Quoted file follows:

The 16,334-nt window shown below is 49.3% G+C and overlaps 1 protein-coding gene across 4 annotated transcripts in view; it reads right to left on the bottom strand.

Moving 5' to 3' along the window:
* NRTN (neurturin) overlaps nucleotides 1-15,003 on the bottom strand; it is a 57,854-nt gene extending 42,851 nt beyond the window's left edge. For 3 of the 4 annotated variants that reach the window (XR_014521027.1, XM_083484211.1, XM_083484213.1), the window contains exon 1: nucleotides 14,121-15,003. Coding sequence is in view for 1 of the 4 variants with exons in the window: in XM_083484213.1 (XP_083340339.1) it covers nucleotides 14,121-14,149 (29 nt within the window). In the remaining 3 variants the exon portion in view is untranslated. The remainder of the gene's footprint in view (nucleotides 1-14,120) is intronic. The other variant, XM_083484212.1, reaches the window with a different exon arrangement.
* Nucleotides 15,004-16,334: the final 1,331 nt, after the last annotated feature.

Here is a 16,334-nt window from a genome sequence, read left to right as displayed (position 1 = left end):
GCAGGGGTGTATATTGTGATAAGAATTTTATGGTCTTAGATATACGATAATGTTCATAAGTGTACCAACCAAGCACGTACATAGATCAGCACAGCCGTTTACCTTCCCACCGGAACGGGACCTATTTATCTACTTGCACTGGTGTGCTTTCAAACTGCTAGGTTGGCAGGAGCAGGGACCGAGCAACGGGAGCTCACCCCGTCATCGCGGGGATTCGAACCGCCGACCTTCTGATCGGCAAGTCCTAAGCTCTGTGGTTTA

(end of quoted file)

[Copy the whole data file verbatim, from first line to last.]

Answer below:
The 16,334-nt window shown below is 49.3% G+C and overlaps 1 protein-coding gene across 4 annotated transcripts in view; it reads right to left on the bottom strand.

Moving 5' to 3' along the window:
* NRTN (neurturin) overlaps nucleotides 1-15,003 on the bottom strand; it is a 57,854-nt gene extending 42,851 nt beyond the window's left edge. For 3 of the 4 annotated variants that reach the window (XR_014521027.1, XM_083484211.1, XM_083484213.1), the window contains exon 1: nucleotides 14,121-15,003. Coding sequence is in view for 1 of the 4 variants with exons in the window: in XM_083484213.1 (XP_083340339.1) it covers nucleotides 14,121-14,149 (29 nt within the window). In the remaining 3 variants the exon portion in view is untranslated. The remainder of the gene's footprint in view (nucleotides 1-14,120) is intronic. The other variant, XM_083484212.1, reaches the window with a different exon arrangement.
* Nucleotides 15,004-16,334: the final 1,331 nt, after the last annotated feature.

Here is a 16,334-nt window from a genome sequence, read left to right as displayed (position 1 = left end):
GCAGGGGTGTATATTGTGATAAGAATTTTATGGTCTTAGATATACGATAATGTTCATAAGTGTACCAACCAAGCACGTACATAGATCAGCACAGCCGTTTACCTTCCCACCGGAACGGGACCTATTTATCTACTTGCACTGGTGTGCTTTCAAACTGCTAGGTTGGCAGGAGCAGGGACCGAGCAACGGGAGCTCACCCCGTCATCGCGGGGATTCGAACCGCCGACCTTCTGATCGGCAAGTCCTAAGCTCTGTGGTTTA